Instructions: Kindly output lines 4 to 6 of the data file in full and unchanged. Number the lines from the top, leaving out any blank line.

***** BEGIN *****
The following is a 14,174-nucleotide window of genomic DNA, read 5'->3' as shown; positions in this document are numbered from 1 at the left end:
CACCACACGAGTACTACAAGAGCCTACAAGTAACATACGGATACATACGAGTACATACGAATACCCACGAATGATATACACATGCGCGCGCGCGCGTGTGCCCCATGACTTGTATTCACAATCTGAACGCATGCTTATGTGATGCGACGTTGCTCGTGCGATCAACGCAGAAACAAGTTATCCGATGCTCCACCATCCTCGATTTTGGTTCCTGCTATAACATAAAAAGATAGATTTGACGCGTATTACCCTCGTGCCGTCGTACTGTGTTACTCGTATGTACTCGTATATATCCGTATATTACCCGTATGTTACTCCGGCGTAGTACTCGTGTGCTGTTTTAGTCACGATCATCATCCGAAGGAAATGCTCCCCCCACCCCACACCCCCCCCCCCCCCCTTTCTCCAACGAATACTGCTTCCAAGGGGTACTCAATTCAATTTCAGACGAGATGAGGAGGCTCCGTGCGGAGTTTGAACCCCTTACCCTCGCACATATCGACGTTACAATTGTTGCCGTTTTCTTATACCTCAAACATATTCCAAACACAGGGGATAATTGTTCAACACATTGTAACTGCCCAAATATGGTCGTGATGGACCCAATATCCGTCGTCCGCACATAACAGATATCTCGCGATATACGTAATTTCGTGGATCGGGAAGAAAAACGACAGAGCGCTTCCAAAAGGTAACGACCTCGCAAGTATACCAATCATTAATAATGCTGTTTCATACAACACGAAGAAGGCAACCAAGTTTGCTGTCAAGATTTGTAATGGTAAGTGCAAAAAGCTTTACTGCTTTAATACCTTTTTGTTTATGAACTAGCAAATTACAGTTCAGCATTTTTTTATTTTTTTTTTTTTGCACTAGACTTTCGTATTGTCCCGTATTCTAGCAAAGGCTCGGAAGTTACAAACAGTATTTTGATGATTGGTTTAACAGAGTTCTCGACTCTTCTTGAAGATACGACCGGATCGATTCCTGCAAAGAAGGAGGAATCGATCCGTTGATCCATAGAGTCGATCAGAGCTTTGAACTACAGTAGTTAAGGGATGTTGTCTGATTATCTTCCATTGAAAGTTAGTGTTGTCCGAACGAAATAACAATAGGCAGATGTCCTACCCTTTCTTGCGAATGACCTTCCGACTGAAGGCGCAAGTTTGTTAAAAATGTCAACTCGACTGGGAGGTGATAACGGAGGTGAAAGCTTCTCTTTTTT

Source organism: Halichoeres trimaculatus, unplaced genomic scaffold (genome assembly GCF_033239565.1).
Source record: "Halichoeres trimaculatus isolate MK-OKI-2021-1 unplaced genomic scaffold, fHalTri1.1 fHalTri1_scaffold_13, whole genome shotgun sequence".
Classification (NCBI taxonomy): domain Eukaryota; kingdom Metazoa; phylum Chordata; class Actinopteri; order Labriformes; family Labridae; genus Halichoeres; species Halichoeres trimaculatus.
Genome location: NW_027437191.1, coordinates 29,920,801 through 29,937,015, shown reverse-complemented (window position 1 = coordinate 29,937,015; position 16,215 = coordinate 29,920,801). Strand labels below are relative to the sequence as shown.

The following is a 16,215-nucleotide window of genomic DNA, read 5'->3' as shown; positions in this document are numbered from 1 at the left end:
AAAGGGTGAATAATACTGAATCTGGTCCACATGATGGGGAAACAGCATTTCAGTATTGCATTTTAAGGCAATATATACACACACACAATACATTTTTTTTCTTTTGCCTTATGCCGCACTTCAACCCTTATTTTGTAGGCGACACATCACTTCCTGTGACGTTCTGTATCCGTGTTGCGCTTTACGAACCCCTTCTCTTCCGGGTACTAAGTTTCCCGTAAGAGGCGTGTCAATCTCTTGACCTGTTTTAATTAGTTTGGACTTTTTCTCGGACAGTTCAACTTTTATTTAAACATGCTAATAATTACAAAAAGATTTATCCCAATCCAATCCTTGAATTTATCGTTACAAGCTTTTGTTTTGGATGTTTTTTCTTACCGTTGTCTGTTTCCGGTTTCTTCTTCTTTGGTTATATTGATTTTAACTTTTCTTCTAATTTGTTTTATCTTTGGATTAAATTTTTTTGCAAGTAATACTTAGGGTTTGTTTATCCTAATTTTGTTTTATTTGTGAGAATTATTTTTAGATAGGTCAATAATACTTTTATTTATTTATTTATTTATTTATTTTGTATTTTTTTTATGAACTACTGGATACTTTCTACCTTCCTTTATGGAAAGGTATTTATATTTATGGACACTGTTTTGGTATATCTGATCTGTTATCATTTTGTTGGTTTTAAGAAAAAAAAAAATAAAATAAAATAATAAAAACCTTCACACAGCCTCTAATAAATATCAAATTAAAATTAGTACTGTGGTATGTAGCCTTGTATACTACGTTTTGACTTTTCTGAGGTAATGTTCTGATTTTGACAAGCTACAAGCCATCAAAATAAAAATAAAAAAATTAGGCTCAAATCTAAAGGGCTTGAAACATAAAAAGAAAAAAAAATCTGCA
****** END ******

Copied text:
Source record: "Halichoeres trimaculatus isolate MK-OKI-2021-1 unplaced genomic scaffold, fHalTri1.1 fHalTri1_scaffold_13, whole genome shotgun sequence".
Classification (NCBI taxonomy): domain Eukaryota; kingdom Metazoa; phylum Chordata; class Actinopteri; order Labriformes; family Labridae; genus Halichoeres; species Halichoeres trimaculatus.
Genome location: NW_027437191.1, coordinates 29,920,801 through 29,937,015, shown reverse-complemented (window position 1 = coordinate 29,937,015; position 16,215 = coordinate 29,920,801). Strand labels below are relative to the sequence as shown.